Lucas_: Reading the Review, comparing images taken with the Pany and Sony RX10, and having had experience with both Panasonic and Sony cameras, the only excuses to give an 82% rating for the DMC-FZ1000 and 80% for the RX10 would be maybe due to the longer lens reach of the Panasonic and the higher Sony price. Even though I'd keep the Sony for its superior build, better IQ ( mainly in RAW shooting ) and ergonomics.
.... and the Sony RX10 have better build with metal chassis, superb Zeiss glass with constant f2.8 aperture throughout its zoom range, weather sealed against moisture and dust, have ND filter, headphone jack and better out of camera jpegs if you don't do post processing.
Both are great bridge cameras. If you are more into photos, the RX10 is for you, and if you are more into videos, the FZ1000 is for you with its 4K video capability. I would go for the RX10 because I am more into photos. The RX10 has sturdier build with metal (magnesium) chassis (vs the plastic FZ1000) , is dust and moisture resistant, have constant f2.8 aperture across its zoom range, have built-in ND filter, and a headphone jack for monitoring sound when I occasionally go into video mode. The RX10 also have better out of camera jpegs in case you prefer not to do post processing.
Olympus can keep their E-PL6 in Japan. The likes of Sony, Fuji and Panasonic already grabbed the wider market with better cameras in that class and price point.
arcane93: I bought the RX100 II when it came out last year, and I've loved it enough that I would have actually considered upgrading to the new model this year with the right set of new features. The improvements in aperture by themselves would have been enough to sell me, but a loss of 30mm at the long end? That's a deal breaker as far as I'm concerned. I use my RX100 II a lot for concert shooting (one of my main reasons for buying it, actually), and I need all of the telephoto range that I can get. If anything, I wanted more, not less. Maybe next time, Sony!
The laws of physics dictates that there has to be a trade-off between zoom range and aperture to retain the compact size of the camera which is the hallmark of the RX100 series. Most of us prefer large aperture wide angle with shorter zoom than small aperture with longer zoom. Thank you Sony for listening.
This video also illustrates how essential weather sealing can be if you live at, or travel to places with wet weather, high humidity and extreme temperatures. Thanks for the video Canon, now let's see your line of weather resistant DSLRs and lenses.
JaimeA: This camera is demoralizing the competition.
All they need to do is listen to their customers and not arbitrarily decide which features to include to protect the sales of their other models.
deploylinux: Specs looked wonderful until I noticed lack of hotshoe. Ouch.
Where do you suggest putting the hot shoe now that it have an EVF (that is important to most people) without increasing the size? If hot shoe is more important to you then consider the RX10 which also has longer zoom.
photo perzon: Still a tiny sensor compared to m4/3 and aps-c no?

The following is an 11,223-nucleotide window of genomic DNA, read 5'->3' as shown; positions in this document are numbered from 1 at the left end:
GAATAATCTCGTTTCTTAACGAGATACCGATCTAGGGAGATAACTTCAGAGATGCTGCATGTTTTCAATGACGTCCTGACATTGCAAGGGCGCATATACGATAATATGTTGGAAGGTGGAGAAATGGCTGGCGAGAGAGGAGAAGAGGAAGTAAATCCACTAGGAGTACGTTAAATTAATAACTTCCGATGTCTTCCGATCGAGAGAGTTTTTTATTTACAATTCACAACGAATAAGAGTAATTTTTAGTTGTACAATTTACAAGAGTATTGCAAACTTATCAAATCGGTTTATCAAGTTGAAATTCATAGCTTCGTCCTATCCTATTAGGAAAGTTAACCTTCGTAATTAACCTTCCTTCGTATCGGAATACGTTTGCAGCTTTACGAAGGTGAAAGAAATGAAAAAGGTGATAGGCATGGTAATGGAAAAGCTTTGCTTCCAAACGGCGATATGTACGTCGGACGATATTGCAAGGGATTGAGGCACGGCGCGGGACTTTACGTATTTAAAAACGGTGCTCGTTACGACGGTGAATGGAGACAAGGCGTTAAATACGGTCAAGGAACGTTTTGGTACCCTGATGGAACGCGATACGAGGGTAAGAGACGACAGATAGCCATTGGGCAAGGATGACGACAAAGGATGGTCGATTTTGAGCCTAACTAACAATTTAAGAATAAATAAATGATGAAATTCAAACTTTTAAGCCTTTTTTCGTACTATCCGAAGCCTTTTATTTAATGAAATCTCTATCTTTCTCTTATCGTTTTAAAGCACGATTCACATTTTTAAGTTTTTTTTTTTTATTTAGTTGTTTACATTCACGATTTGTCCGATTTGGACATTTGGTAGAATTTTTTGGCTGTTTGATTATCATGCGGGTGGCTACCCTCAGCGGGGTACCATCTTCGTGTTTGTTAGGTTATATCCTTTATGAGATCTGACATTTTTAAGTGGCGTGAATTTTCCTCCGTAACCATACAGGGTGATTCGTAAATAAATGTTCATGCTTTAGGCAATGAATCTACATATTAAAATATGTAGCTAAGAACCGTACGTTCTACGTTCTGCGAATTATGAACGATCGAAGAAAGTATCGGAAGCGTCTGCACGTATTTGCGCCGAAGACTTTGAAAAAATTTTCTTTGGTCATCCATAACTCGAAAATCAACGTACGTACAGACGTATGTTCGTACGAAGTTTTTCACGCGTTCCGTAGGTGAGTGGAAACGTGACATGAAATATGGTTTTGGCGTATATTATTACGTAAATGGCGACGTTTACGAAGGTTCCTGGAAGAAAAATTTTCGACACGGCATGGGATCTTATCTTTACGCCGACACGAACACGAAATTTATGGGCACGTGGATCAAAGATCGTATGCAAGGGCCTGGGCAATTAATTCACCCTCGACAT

It's still about 4 times larger than a typical pocketable point and shoot camera. This sensor size is a nice balance between form and function.
Calvin Chann: To all those posters who post saying no EVF no sale. Well here you are!
But I'm sure you'll find something else to stop you buying it.
Something like the EVF resolution is not good enough compared to the Sony Alpha 7R?
My guess coming up next is the pricier Alpha a7000 (which replaces the Nex7). It will have things purposely missing from the a6000, like level indicator, higher resolution EVF, stereo mic. jack, touch screen, etc.
Eyeglass10101: Here's a tip for the absence of a level gauge. If you really need one, try adding a bubble level to the hot shoe. Or, if using a speedlight, glue it to the camera. :)
The people who designed this model wholeheartedly agree. One can also stick a bubble level gauge to the forehead using Velcro from Home Depot.
justmeMN: With their mediocre-at-best 16-50mm lens, Sony decided that (small) size was more important than quality - a shame.
Yes I dare compare, if it costs under $200 like most kit lenses. That "Pro" (with massive distortion at the wide end) will also set you back $1000.
At $800, the electronic viewfinder should come with it. Canon shot itself in the foot, and not surprisingly so.
Perhaps next a K3 Mk II with improvements in movie mode, jpeg and WiFi implementation?
ManuelVilardeMacedo: No trolling, but judging image quality purely by this studio scene comparison, I'd have to say the Canon is the winner. The Nikon belongs in a lower rank and it shows quite badly here; the Olympus is good but doesn't come as close to the Canon as the X-T1. The latter (just like the Olympus) seems to have quite a bit of moiré, which may not be due to the absence of AA filter because it doesn't show with the Sony Alpha 7R. Besides, the Fuji seems a bit highlight-happy, even more so than the Olympus. Of course I'd need to confirm these findings in the field, but as it stands the pecking order would be: 1 - Canon; 2 - Fujifilm; 3 - Olympus; and 4 - Nikon. The first three cameras are extremely capable, but let's not forget that, being a DSLR, the Canon has an optical viewfinder and (arguably) better AF performance.
I guess that's what happens when Canikon got sucked into the megapixel race.
babalu: Really waiting now for DPR's full review . Speed it up , please.
Anything other than Nikon or Canon is old news to DPR.
EdHaady: A7 or X-T1?
X-T1 having less megapixels does make it a better camera.
Speed it up? The Pentax K3 (winner of reader's poll for best DSLR) announced on Oct 7, 2013 have yet to be fully reviewed.
Glad that Fuji is not caught up in the megapixel race. Would be nice if they start working on TTL wireless flash.
Would be nice if it comes with a weather resistant kit lens option.